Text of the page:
“The event will provide great lessons and experience for Vietnam to turn itself into a digital economy,” said Vu Tien Loc, chairman of the Vietnam Chamber of Commerce and Industry. “The event will offer opportunities for Vietnam to receive words of wisdom to boost socio-economic development, based on exploiting its great potential in the era of Industry 4.0.”


Justin Wood, head of Asia Pacific and member of the Executive Committee of the WEF, told VIR that Industry 4.0 affects all countries, from the richest and most modern to the poorest and least developed. However, new technologies will bring about different impacts in different countries, which is the subject of study.


“The era of new technologies has posed major policy questions, and the WEF ASEAN will provide an opportunity for Vietnam to discuss and understand better the steps to be taken next,” Wood said.


For the first time in the history of the WEF, a business summit – the Vietnam Business Summit (VBS) – will be organised as an important part of the forum. It is expected that about 1,200 Vietnamese and international delegates will attend the VBS, which is themed “Vietnam: We mean business”.


Notably, the VBS will be chaired by Vietnam’s Prime Minister Nguyen Xuan Phuc and the WEF’s president Borge Brende. The summit’s discussions will focus on the role of Vietnam in regional and global value chains, as well as introduce policies and business and investment opportunities in the country.


“The organisation of the VBS means that Vietnam’s role and position on the international stage have been highly valued,” Loc said. “The country is emerging as a bright spot in the world’s economy, the business and investment climate of which is significantly improving in favour of enterprises and people.”


Harnessing disruption for further development


According to Vietnam’s Ministry of Information and Communications, as of late June 2018, Vietnam had about 136 million mobile phone subscribers. Some 54.2 per cent of the country’s population are using internet. Still, currently, in terms of digital adoption, Vietnam shows strengths and shortcomings. The World Bank’s Development Report 2016 on Digital Dividends ranks Vietnam’s Digital Adoption Index at 0.46 on a 1-point scale. While higher than the average of global lower middle-income countries, it is lower than the regional average.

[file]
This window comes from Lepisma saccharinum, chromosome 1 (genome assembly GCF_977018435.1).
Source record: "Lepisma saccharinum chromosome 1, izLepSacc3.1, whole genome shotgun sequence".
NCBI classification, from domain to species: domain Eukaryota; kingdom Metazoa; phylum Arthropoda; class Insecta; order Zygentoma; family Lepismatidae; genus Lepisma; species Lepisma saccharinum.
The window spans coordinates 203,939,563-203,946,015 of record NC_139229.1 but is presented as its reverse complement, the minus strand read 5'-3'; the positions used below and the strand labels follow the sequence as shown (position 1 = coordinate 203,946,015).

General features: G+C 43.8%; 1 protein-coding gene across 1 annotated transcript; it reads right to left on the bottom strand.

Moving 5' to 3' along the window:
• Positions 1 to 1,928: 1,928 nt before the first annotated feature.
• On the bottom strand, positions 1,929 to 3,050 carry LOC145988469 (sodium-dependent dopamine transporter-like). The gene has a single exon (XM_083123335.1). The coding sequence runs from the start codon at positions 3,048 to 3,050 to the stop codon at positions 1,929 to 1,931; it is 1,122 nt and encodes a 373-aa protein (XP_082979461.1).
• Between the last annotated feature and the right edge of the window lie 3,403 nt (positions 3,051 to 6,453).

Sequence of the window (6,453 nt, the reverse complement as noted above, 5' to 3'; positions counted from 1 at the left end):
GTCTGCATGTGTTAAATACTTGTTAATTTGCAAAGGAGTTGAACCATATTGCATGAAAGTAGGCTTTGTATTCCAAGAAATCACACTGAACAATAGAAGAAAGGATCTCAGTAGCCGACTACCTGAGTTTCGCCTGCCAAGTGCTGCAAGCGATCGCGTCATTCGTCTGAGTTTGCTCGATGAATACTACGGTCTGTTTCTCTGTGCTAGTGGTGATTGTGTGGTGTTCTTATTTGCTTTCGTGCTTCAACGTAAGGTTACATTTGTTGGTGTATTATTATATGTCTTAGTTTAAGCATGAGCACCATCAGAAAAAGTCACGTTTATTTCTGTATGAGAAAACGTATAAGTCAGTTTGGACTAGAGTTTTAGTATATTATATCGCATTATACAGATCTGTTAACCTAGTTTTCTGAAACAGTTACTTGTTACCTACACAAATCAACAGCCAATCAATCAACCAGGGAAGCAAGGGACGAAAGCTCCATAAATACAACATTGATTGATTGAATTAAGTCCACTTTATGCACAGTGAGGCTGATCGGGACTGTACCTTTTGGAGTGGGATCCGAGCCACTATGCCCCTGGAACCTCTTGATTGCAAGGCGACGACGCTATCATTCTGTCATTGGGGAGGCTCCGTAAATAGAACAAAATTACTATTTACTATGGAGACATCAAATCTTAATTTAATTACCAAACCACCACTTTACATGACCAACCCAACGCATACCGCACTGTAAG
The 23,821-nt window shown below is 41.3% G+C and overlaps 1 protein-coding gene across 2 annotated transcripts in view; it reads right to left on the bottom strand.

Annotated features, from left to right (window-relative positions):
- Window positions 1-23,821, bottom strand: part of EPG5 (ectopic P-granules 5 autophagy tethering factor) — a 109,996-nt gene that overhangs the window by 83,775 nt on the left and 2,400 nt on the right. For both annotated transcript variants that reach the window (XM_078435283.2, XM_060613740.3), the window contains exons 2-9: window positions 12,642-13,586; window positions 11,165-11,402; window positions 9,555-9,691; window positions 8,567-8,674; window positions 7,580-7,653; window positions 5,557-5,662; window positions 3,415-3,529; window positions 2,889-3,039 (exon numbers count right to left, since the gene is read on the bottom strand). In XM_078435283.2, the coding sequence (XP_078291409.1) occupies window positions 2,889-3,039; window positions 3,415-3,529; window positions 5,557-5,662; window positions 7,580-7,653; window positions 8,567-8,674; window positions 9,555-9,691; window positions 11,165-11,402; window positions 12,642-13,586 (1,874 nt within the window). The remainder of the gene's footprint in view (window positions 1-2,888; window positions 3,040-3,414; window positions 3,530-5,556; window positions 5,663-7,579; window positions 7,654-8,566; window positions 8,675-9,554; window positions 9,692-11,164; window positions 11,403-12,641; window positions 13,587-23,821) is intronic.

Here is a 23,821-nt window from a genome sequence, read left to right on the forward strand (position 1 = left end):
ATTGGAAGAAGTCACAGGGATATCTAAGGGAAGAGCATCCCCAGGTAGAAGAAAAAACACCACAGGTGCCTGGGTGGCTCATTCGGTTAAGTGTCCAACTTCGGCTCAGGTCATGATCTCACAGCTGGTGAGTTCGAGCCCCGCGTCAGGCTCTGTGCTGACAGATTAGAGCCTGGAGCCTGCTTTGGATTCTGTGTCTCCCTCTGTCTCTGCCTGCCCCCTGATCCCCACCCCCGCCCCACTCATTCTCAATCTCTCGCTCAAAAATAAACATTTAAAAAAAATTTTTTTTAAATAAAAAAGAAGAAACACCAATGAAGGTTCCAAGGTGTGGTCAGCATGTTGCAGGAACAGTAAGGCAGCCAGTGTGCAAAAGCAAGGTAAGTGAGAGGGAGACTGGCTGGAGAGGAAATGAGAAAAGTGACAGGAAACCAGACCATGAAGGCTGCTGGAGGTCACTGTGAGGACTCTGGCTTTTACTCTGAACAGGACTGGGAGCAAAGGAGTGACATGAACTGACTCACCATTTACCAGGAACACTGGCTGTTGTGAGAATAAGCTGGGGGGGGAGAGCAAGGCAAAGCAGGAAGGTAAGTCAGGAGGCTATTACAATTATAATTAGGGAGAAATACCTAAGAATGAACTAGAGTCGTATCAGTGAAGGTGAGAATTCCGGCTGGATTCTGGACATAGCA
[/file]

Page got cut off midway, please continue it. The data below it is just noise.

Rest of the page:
Internet penetration is 54 per cent, and 40 per cent of Vietnam’s population are social media users. These numbers are impressive, according to the World Bank in Vietnam.


Dione said that in order to forge ahead or even leapfrog regional peers, Vietnam must upgrade the way its government functions. “Three types of government relationships are


critical: government-to-government, government-to-business, and government-to-citizens. Technologies can help in many ways if we can embrace them strategically to reverse potential disruptions to these relationships.”


Dione expressed his belief that a three-factor formula, or a tripod, is necessary for Industry 4.0 to really help Vietnam achieve its development aspirations: technologies, institutions, and people. Investing in research and development will be critical for Vietnam in order to join the frontiers of Industry 4.0. “Made in Vietnam” should be replaced with “Researched and developed in Vietnam”, Dione stressed.


“Let’s return to our smartphones. Perhaps you are a public official and you were using your smartphone to look up social assistance coverage of poor and near-poor people in the northern mountainous region? With an integrated national database linked by a unique ID system, you could do this whether you are at your office desk or at the Industry 4.0 Summit. Perhaps you are a business person who needed to bid for government auctions or file taxes on your phone? Or perhaps you were sending instructions to a relative in a remote area who needs to pay her electricity bill by phone? I believe this is the future of Vietnam,” Dione said.


“But whatever you do, let us not undermine the basis. For Industry 4.0 to serve Vietnam, the government must first ensure an enabling environment to accommodate innovation and improve productivity. This includes macro stability and resilience, and the effective and efficient use of fundamental technologies of Industry 3.0.”


He suggested a T.I.P approach to realise this future: leveraging Technologies to capitalise on innovations; putting in place fundamental Institutions; and investing in the People of today and the future.